Cases reported "Tooth Mobility"

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11/15. Dental and jaw changes in primary hyperoxaluria.

    A case of teeth and jaw changes in primary hyperoxaluria is described. The patient, a 25-yr-old man, was treated by kidney transplantation twice, and finally by combined liver and kidney transplantation. The teeth and jaw changes consisted of deposition of oxalate crystals in the gingiva, in the pulp and in the vicinity of bone and dentin. The resorption of bone and dentin was extensive.
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keywords = resorption
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12/15. Localized prepubertal periodontitis: literature review and report of case.

    This case describes a young, healthy, white female who demonstrated anterior alveolar bone loss along with premature loss of her primary incisors. The alveolar bone loss remains unexplained. The root surfaces of most of the primary anterior teeth exhibited one or more eroded areas devoid of cementum with some evidence in two teeth of cellular resorptive activity. These findings suggest that premature root resorption was occurring concurrently with unexplained extensive alveolar bone loss. The child will be examined periodically to determine whether this process of bone loss with subsequent tooth loss will involve additional primary or permanent teeth.
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ranking = 1
keywords = resorption
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13/15. Untreated periodontal disease: a longitudinal study.

    Thirty diagnosed but untreated patients with moderate to advanced periodontal disease were examined a minimum of two times. The examination time intervals ranged between 18 and 115 months. 2. A total of 83 teeth were lost between examinations. 3. Excluding a patient who lost 25 teeth, a total of 58 teeth were lost. The adjusted tooth loss was 0.61 tooth per patient per year (or 0.36 with the elimination of 22 "hopeless" teeth). 4. The mandibular and maxillary molars had the greatest percentage of tooth loss between examinations. 5. All 29 patients completing the study had progessive increases in pocket depth during their time in the study. Increases in the mean annual pocket depths per tooth per patient varied from 0.24 millimeter per year to 2.46 millimeters per year. 6. The disto-lingual and mesio-lingual interproximal surfaces had the greatest increases in surface pocket depths. The lingual and buccal surfaces had the smallest increases in pocket depth. 7. The rate of increase in pocket depths was less in patients over 44 years of age. 8. The teeth which were lost had greater initial pocket depths and mobility scores than those which were present at both examinations. 9. There was no correlation between increases in pocket depth and changes in mobility. 10. All 29 patients showed radiographic evidence of progressive bone resorption between examinations. The posterior segments of the mouth had the largest amounts of bone loss between the first and last examinations.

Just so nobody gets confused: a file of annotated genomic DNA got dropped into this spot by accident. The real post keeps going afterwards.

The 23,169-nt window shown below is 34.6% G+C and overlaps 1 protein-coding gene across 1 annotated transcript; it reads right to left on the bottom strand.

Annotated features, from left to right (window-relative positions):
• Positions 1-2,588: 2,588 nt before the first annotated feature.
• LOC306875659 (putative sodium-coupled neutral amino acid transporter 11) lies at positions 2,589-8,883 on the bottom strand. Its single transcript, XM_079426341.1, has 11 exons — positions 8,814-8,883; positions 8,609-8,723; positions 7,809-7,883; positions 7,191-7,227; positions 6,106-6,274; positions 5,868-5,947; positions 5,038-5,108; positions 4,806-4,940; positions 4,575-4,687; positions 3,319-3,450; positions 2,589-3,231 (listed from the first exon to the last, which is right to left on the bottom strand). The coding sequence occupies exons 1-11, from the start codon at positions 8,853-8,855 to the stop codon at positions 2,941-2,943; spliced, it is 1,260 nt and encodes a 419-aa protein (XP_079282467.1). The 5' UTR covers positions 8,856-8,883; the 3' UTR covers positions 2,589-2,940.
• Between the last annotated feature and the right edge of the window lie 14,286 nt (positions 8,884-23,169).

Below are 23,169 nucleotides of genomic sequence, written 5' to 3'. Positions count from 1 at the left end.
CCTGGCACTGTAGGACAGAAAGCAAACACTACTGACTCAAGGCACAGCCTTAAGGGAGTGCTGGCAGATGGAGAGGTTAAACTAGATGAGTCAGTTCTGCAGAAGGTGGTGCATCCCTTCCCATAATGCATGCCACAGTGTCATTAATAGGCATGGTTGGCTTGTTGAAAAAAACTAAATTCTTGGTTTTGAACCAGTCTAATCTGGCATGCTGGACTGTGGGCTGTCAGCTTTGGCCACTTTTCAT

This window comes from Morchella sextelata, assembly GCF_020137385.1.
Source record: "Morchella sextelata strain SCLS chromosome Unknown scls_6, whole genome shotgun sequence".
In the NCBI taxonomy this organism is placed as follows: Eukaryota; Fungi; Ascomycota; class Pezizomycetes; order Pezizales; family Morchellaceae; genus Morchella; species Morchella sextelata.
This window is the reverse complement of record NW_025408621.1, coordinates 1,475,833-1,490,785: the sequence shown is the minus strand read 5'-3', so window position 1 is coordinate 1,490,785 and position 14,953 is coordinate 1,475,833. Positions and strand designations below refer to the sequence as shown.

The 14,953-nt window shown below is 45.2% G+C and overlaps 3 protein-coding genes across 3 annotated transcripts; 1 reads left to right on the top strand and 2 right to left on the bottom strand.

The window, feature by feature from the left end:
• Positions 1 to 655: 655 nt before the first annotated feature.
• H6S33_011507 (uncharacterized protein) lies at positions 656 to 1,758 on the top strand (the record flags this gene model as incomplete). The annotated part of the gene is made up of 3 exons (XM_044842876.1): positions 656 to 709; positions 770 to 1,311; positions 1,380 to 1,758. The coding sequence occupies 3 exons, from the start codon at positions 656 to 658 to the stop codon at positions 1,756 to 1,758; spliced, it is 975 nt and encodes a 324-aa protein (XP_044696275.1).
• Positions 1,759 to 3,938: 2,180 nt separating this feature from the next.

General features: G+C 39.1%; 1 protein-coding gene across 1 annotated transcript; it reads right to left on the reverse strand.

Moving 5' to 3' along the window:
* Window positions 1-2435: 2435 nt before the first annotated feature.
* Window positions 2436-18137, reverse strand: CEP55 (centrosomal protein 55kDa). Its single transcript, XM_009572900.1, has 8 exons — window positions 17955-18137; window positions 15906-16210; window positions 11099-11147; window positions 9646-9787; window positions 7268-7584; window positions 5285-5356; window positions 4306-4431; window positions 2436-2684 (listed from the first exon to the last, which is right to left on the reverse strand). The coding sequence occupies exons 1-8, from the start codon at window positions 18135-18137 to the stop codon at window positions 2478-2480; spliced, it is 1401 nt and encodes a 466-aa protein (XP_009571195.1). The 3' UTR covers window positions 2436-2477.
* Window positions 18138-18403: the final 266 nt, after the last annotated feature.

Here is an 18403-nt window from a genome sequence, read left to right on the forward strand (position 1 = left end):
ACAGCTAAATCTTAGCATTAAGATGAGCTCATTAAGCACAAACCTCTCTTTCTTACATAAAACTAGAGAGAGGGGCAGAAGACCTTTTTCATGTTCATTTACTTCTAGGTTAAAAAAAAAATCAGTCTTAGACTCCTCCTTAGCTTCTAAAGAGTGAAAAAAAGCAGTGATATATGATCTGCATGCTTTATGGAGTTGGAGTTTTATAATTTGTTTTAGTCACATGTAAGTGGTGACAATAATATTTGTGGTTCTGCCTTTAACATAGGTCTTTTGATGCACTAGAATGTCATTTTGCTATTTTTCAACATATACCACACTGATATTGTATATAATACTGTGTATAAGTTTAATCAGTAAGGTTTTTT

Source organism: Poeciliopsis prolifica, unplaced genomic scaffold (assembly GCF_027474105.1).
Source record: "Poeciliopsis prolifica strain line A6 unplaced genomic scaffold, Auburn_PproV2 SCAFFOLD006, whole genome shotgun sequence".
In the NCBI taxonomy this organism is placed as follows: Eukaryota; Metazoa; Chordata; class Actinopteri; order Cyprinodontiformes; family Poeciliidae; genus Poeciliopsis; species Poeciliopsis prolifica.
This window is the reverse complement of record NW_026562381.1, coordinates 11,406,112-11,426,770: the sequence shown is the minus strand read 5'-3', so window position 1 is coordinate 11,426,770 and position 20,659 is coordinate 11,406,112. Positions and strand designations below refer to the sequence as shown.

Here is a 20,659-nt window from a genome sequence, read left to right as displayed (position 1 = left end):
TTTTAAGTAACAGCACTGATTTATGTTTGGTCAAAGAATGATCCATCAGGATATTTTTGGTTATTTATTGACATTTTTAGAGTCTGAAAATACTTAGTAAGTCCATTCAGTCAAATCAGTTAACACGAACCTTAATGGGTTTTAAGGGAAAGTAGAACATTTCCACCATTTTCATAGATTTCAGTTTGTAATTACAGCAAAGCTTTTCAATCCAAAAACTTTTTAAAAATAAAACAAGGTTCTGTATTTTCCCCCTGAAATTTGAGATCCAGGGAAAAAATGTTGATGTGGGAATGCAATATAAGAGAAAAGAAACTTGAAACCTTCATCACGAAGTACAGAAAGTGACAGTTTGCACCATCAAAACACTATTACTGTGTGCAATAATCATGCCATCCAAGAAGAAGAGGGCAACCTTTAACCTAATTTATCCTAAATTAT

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ranking = 1
keywords = resorption
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14/15. An endodontic-orthodontic technique for esthetic stabilization of externally resorbed teeth.

    Previous studies reveal that external root resorption is often coincident with orthodontic therapy. Some investigators have reported that root resorption ceases when orthodontic therapy is terminated. However, this is not always the case. The purpose of this article is to present an 11-year history of an unusual case in which root-resorptive processes continued for 3 years after orthodontic treatment had been discontinued. The article also describes and discusses a combined endodontic-orthodontic approach to halt external root resorption and stabilize mobile maxillary anterior teeth. calcium hydroxide therapy was instituted to inhibit inflammatory apical root resorption. A rectangular orthodontic wire was adapted and inserted intracoronally to splint the teeth esthetically. The advantages and disadvantages of this intracoronal splinting technique are compared with other extracoronal splinting methods. Examination of one-year recall radiographs suggested inhibition of the root resorption. Masticatory function was restored for the patient. Considerations for monitoring patients with this problem are discussed.
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ranking = 5
keywords = resorption
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15/15. Management of intrusive luxation injuries.

    Traumatic intrusion of permanent teeth is a relatively infrequent but serious type of dental injury, due to the complicated picture it involves. Various treatment approaches have been suggested, so far, regarding management of intrusive luxation. Techniques aiming to reposition the intruded tooth include observation for spontaneous reeruption, surgical as well as orthodontic repositioning. However, development of complications such as pulp necrosis, inflammatory root resorption, replacement resorption and ankylosis and loss of marginal bone support makes selection of the most favorable technique controversial. In this paper, a critical review of the existing treatment modalities is attempted and treatment approaches based on diagnostic parameters that are indicative of the severity of an intrusive injury are presented. Recommendations are made after taking into consideration experimental and clinical study findings and observations from other author's and our own clinical experience. Two cases of intrusive luxation in children are presented and management of the dental injuries as well as the complications which occurred are being discussed.
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ranking = 2
keywords = resorption
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